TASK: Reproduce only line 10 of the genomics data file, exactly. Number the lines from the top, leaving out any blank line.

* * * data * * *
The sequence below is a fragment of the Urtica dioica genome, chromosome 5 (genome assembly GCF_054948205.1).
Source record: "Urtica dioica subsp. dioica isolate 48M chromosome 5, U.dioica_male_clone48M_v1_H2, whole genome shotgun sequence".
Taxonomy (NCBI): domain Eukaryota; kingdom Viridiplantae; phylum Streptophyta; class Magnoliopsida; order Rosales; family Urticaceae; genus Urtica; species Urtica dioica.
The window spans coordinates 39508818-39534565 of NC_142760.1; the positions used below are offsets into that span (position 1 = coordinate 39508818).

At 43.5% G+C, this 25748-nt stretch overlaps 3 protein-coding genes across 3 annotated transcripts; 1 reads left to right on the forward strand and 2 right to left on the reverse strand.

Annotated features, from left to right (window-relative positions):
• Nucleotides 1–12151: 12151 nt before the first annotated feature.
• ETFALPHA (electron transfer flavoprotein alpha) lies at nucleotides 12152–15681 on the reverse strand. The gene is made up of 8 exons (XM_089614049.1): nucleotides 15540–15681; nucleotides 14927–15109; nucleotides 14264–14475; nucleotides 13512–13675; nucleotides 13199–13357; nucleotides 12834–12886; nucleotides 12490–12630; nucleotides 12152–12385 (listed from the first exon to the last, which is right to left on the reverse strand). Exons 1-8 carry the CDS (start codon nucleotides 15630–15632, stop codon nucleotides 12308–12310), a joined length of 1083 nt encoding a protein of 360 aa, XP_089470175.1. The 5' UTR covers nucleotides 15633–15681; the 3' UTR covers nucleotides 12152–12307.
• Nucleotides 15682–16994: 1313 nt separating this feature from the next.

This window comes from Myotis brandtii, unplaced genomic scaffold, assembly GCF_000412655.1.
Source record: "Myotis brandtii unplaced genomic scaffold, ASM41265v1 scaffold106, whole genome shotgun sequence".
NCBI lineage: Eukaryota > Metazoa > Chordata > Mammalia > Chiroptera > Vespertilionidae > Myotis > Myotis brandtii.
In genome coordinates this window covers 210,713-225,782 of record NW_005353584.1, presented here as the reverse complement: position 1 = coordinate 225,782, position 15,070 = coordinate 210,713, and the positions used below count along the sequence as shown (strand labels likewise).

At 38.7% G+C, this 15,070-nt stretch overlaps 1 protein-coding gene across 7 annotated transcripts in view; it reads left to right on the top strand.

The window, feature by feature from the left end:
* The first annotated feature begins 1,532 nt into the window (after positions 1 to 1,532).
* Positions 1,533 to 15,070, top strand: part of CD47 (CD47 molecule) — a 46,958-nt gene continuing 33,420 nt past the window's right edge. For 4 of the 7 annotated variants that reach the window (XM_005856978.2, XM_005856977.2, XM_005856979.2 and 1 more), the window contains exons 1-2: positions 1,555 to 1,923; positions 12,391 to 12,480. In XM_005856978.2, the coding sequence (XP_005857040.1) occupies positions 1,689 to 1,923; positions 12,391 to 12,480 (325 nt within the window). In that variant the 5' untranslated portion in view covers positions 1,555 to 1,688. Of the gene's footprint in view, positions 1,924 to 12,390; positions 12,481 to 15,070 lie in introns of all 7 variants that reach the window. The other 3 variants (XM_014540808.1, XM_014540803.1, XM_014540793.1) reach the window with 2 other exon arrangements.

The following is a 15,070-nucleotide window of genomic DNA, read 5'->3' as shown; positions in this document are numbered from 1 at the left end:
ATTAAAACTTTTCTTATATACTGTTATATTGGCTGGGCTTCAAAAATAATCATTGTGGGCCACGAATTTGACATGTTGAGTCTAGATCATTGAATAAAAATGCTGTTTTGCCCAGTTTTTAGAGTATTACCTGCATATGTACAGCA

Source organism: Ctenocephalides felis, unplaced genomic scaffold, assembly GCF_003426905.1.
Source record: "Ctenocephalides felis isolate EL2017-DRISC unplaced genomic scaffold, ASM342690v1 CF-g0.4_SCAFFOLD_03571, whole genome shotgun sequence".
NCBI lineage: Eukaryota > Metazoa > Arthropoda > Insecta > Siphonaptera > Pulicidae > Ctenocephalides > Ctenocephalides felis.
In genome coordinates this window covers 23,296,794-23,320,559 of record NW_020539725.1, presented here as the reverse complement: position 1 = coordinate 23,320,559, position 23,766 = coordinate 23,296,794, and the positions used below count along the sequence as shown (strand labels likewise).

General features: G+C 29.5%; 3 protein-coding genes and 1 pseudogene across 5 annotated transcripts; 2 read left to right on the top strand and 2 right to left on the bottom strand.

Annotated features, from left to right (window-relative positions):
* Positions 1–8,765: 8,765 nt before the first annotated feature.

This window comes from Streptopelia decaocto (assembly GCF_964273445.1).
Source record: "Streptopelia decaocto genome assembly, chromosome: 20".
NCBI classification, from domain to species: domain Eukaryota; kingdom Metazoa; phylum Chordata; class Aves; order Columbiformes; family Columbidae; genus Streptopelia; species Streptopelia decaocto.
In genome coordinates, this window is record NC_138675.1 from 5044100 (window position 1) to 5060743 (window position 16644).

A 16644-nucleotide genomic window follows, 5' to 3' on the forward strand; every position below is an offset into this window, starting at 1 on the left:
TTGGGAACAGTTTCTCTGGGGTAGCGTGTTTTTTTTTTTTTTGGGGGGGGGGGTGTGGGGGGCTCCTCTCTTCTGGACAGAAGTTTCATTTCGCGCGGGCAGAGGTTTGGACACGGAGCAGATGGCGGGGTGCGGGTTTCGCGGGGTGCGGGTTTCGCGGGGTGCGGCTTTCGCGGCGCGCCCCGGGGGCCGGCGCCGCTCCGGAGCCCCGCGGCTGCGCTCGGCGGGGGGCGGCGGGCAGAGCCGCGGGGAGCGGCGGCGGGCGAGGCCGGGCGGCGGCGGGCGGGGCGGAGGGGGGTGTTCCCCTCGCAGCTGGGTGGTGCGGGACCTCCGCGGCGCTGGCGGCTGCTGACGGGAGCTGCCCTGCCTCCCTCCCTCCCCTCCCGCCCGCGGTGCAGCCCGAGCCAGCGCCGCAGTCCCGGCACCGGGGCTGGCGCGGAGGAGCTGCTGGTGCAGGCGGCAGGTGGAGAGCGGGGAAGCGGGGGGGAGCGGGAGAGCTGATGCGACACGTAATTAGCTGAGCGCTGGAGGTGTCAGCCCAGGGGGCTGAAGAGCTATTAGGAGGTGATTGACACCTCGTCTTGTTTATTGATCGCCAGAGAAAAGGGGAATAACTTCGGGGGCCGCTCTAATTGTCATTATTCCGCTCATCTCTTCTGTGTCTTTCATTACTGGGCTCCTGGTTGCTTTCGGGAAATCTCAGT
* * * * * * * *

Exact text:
This window comes from Myotis brandtii, unplaced genomic scaffold, assembly GCF_000412655.1.